What does Quaker prayer look like? Australian Friend David Johnson says it’s something every human being does naturally, and it leads to inordinate spiritual refreshment.
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Quaker prayer is a matter of letting go of outward words, and of our thoughts and imaginations, and of centering down into a place of silence where we can wait and notice the movements of God within us.
A Quaker Prayer Life
I’m David Johnson. I live in far North Queensland, Australia. I’m part of a small worshipping group; my monthly meeting is Queensland Regional Meeting.
I’ve written many small pieces in Australia, but the two main things I’ve done recently are to collate–with some of my own comments–many quotes on Quaker prayer from the first- and second-generation Quakers.
A Heart Prepared By God
There’s a difference here between an outward prayer of a known prayer or a liturgy, which for some people–and I’ve used it myself–is a very helpful anchor. When I first kneel by a bed or when I first sit down to say a prayer, it’s a very helpful anchor and an introduction. But that is different to the prayer which emanates from the heart, and the early Quaker William Penn identified his experience when he said that “true prayer can only come from a heart prepared by God.”
A Natural Contemplative Practice
Our Quaker prayer life is one of the inheritors of this very ancient, very natural contemplative practice. This is very natural for the human being. We can see this practice coming down in many strands. We can see it in the mindful breathing in the Buddhist faith. We can see it in the constant invoking of the name of God in the Orthodox Christian faith. We can see it in a similar way in the Sufi faith.
The Quaker prayer life, for me, is a way of going inward, using normally one of these practices as an entry point: using deep breathing, using the same repetitive saying of a sacred word, so that my attentiveness moves from up in here, gradually and sinks down into here where I’m enabled, I don’t actually do it, I’m actually enabled to give up my own willing, give up my own running of my own mind, sinking down, breathing down, centering down into where the spirit of God is present in the heart, and where the presence of God can actually minister to me, convey things to me that I then have a choice about.
The Steps of Quaker Prayer
So the first step as we go inward, which is identified in the Quaker prayer life, is actually being very attentive inwardly in the heart to the Light and the movements there, what the early Quakers called “mind the light,” be attentive to it.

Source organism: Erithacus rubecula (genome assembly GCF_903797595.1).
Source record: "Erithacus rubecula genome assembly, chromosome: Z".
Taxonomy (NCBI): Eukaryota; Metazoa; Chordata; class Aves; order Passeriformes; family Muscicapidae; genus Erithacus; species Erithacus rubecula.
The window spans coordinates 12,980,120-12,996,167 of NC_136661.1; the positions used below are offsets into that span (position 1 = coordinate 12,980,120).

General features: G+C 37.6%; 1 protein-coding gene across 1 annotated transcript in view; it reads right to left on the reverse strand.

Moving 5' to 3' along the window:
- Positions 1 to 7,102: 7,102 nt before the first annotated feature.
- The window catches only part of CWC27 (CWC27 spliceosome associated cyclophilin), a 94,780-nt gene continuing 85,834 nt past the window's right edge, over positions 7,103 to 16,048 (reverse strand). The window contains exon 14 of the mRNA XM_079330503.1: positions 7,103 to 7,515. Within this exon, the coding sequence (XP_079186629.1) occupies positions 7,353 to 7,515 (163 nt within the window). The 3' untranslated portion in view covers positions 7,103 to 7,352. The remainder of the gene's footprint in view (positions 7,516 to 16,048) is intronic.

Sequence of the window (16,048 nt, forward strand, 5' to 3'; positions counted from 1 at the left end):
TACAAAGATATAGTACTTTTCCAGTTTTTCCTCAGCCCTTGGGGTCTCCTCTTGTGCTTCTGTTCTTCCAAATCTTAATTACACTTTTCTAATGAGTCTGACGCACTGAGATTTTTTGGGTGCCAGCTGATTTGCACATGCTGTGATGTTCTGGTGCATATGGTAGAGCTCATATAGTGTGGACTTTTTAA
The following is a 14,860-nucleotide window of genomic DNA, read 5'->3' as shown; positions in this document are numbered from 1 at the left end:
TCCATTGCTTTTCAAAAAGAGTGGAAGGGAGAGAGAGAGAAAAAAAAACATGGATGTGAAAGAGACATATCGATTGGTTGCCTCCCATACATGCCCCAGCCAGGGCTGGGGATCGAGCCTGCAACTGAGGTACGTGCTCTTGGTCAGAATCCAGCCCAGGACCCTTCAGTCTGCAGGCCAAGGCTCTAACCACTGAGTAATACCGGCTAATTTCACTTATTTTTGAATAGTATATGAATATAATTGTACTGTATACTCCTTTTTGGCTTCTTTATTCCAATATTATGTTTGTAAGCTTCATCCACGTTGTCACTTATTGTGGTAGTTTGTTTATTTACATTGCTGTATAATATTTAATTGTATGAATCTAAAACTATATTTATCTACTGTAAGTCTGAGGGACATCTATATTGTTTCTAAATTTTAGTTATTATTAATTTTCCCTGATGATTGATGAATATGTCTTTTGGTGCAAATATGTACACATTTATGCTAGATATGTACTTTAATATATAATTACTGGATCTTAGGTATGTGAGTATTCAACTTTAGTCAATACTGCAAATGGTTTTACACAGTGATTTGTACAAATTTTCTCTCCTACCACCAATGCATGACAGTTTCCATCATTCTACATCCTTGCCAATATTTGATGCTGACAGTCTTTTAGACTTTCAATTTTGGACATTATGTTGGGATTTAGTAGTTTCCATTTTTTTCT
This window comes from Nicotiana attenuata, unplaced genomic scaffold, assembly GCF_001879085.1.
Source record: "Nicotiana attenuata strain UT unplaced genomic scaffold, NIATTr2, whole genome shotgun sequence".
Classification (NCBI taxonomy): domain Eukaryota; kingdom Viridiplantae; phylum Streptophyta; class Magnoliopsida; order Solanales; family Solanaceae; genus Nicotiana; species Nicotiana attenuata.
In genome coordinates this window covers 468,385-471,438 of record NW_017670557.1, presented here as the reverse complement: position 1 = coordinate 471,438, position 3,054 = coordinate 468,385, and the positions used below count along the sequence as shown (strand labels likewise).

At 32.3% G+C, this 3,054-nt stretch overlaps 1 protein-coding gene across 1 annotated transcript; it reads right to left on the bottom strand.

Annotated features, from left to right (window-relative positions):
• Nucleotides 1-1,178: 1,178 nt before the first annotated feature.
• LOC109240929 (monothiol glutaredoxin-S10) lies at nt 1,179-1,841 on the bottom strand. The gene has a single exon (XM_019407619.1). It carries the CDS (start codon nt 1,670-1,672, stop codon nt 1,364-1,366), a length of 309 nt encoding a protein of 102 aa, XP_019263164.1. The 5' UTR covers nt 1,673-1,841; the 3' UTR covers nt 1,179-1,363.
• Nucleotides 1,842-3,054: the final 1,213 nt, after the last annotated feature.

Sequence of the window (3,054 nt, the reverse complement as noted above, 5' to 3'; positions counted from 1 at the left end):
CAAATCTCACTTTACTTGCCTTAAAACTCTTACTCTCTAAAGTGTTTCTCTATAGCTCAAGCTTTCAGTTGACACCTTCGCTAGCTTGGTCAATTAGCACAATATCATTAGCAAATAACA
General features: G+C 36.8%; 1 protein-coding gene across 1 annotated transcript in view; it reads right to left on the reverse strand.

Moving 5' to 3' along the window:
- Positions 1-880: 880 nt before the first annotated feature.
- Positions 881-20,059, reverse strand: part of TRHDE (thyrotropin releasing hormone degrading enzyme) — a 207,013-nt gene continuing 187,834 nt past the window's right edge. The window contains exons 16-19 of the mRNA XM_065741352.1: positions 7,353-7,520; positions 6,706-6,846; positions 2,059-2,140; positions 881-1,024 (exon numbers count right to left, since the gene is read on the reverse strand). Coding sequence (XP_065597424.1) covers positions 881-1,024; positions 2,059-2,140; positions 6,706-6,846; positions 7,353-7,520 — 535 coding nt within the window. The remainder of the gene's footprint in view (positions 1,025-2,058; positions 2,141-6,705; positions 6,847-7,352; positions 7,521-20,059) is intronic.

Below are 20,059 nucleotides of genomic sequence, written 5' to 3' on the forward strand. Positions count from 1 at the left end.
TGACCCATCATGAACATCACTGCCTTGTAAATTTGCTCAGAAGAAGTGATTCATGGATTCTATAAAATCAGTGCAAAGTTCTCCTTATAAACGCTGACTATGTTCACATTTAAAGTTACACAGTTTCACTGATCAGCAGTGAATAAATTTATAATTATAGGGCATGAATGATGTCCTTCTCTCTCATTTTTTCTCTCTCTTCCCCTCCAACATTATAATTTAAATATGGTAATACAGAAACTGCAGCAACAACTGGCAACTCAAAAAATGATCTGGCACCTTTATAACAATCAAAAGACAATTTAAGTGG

The second step, when the light shows us something, is actually to welcome it. What George Fox, the early Quaker called, “love the Light” no matter what it shows you. Because the Light is showing parts of you that may be in error (what others call sin) so that it might be remedied and you might become purer of the heart.
And that’s my experience, that when I welcome those signs–and they come quite often– that I was out of line spiritually, when I welcome those and sit with them, the light shows me some reparation or there is some healing. There is some reconciling going on towards peace within me.
Experiencing Inward Refreshment
The Quaker experience is that as we continue that letting-go of outward forms and just sinking inward, we find we’re being helped. Something is actually working with us. We can call that the grace, we can call that the presence of the Light, or of Christ, or another word for it, is the anointing within us–it comes to help us in this path. And as we do this, we find that it gradually goes deeper and starts to take hold of us. We begin to let go of those expectations. We begin to find, eventually, for small times at first and then for longer ones–that that deep silence is actually accessible to every one of us, and that it is actually–even though we don’t hear anything–we begin to realize that the first language of God is actually silence.
And when we’re sitting there, we come out of that space with a feeling of inordinate refreshment inwardly, and the normal and natural response within that is a breathing from the heart of gratitude and joy.
- “The first language of God is silence.” What do you suppose David means by this? What has been your experience of the ways God speaks?
- In his experience of “minding the light,” David Johnson says he sometimes experiences clarity about areas of his life where he may have been in error, or have some possibility of reconciliation. Have you experienced this kind of light-shining when you go into worship? What did it show you?
The views expressed in this video are of the speakers and do not necessarily reflect the views of Friends Journal or its collaborators.